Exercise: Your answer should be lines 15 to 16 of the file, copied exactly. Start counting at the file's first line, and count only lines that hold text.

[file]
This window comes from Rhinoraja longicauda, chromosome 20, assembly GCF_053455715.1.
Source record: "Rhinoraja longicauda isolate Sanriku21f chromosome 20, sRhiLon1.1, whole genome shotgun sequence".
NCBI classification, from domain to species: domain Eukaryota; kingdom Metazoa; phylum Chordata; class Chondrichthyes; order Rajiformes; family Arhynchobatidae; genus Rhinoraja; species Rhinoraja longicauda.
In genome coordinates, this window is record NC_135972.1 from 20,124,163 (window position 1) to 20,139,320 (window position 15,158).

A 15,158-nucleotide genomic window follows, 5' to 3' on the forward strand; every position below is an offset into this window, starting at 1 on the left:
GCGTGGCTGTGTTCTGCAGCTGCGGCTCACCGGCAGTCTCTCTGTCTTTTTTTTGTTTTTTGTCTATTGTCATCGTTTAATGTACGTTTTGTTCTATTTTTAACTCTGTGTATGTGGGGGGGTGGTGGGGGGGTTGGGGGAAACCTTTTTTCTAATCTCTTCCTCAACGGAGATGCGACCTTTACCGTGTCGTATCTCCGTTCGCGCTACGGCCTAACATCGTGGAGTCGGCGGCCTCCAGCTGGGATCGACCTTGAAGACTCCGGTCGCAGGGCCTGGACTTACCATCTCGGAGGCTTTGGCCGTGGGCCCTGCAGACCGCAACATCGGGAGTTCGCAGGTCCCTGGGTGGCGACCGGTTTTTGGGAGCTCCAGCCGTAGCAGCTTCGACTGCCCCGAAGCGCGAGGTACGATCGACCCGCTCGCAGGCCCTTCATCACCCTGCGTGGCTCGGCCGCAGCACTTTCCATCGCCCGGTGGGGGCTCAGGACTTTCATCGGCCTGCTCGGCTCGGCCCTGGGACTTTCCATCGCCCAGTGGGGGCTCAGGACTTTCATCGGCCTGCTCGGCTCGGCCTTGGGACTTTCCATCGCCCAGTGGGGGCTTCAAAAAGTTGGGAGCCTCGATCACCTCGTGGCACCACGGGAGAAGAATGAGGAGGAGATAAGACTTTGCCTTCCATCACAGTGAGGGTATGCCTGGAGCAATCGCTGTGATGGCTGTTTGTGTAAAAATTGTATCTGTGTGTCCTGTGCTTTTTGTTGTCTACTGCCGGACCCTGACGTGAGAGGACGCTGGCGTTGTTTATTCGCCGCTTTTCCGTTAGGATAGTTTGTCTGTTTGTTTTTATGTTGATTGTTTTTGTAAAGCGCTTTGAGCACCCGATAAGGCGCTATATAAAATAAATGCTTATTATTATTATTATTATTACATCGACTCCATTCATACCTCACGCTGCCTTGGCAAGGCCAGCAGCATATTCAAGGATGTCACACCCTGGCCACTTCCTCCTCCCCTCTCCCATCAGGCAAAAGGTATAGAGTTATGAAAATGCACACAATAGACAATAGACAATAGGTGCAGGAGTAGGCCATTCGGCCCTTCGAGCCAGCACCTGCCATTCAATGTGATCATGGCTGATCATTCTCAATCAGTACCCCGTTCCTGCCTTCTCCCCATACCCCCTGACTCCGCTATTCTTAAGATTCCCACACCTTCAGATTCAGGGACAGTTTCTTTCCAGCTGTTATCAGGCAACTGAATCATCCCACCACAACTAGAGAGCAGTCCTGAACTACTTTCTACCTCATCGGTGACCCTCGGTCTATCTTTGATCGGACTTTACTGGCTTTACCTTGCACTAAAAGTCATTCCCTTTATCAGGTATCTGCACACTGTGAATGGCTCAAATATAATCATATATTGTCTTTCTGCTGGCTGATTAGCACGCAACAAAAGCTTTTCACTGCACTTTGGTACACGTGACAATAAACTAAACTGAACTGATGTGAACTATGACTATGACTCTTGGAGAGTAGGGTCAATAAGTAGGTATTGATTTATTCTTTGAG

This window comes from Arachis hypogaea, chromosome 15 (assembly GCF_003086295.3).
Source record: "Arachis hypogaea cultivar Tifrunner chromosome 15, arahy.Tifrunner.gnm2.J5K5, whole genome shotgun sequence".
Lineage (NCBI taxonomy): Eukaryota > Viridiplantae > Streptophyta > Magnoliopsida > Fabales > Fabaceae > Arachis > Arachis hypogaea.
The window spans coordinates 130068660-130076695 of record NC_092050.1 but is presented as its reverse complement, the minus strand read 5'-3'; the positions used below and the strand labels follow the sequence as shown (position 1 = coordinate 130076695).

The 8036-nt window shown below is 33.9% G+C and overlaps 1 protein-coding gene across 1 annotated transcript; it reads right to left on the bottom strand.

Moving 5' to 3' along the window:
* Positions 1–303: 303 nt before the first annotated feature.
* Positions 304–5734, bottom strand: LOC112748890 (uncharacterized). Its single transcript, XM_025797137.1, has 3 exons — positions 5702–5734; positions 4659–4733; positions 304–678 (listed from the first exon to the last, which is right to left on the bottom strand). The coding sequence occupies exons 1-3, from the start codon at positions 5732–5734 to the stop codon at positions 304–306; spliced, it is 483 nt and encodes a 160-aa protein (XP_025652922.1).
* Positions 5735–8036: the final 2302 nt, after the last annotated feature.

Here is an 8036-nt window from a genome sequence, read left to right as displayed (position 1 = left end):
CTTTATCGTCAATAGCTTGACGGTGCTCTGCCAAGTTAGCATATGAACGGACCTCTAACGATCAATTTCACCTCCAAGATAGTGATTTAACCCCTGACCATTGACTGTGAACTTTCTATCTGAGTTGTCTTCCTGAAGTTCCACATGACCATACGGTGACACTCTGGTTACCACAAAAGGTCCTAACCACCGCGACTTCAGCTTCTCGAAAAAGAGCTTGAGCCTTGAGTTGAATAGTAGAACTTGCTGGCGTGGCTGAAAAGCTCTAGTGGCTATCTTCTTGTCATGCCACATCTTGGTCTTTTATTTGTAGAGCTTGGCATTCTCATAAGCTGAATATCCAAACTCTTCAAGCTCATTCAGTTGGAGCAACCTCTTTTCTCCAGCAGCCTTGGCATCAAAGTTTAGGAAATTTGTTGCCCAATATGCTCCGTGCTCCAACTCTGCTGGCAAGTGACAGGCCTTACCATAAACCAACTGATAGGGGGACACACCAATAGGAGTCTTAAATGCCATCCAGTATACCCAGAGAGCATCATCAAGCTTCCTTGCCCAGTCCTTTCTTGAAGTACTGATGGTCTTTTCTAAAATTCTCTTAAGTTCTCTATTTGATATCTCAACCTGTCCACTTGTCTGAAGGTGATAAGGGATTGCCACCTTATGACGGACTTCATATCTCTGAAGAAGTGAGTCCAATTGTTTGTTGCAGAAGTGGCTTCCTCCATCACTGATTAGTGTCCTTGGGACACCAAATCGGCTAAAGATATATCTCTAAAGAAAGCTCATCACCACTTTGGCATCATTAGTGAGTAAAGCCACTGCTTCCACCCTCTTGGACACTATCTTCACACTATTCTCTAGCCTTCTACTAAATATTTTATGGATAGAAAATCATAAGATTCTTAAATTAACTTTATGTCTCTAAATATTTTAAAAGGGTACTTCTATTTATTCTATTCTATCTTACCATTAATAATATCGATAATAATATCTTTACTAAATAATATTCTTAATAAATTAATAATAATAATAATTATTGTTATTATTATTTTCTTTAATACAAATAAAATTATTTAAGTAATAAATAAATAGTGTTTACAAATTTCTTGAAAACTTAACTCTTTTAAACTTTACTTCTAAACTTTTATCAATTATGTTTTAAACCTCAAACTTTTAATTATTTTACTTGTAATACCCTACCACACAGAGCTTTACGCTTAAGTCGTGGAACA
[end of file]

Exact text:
* Positions 5735–8036: the final 2302 nt, after the last annotated feature.

Here is an 8036-nt window from a genome sequence, read left to right as displayed (position 1 = left end):